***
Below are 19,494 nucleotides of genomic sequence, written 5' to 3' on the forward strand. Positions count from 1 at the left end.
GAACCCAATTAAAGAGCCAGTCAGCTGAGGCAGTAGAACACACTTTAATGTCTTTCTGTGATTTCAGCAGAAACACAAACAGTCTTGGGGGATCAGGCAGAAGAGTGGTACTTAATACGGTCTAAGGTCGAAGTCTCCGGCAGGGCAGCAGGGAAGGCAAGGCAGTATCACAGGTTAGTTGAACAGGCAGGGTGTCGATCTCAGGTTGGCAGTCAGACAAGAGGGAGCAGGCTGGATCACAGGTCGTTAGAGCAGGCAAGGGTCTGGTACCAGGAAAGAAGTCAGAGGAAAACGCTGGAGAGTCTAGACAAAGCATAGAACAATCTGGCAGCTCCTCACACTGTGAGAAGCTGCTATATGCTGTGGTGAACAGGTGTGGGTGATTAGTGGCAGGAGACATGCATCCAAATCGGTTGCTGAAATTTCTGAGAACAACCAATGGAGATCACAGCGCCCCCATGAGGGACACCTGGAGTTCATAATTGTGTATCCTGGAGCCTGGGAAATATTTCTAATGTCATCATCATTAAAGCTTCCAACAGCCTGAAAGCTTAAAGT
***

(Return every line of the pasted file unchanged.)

Below are 19,494 nucleotides of genomic sequence, written 5' to 3' on the forward strand. Positions count from 1 at the left end.
GAACCCAATTAAAGAGCCAGTCAGCTGAGGCAGTAGAACACACTTTAATGTCTTTCTGTGATTTCAGCAGAAACACAAACAGTCTTGGGGGATCAGGCAGAAGAGTGGTACTTAATACGGTCTAAGGTCGAAGTCTCCGGCAGGGCAGCAGGGAAGGCAAGGCAGTATCACAGGTTAGTTGAACAGGCAGGGTGTCGATCTCAGGTTGGCAGTCAGACAAGAGGGAGCAGGCTGGATCACAGGTCGTTAGAGCAGGCAAGGGTCTGGTACCAGGAAAGAAGTCAGAGGAAAACGCTGGAGAGTCTAGACAAAGCATAGAACAATCTGGCAGCTCCTCACACTGTGAGAAGCTGCTATATGCTGTGGTGAACAGGTGTGGGTGATTAGTGGCAGGAGACATGCATCCAAATCGGTTGCTGAAATTTCTGAGAACAACCAATGGAGATCACAGCGCCCCCATGAGGGACACCTGGAGTTCATAATTGTGTATCCTGGAGCCTGGGAAATATTTCTAATGTCATCATCATTAAAGCTTCCAACAGCCTGAAAGCTTAAAGT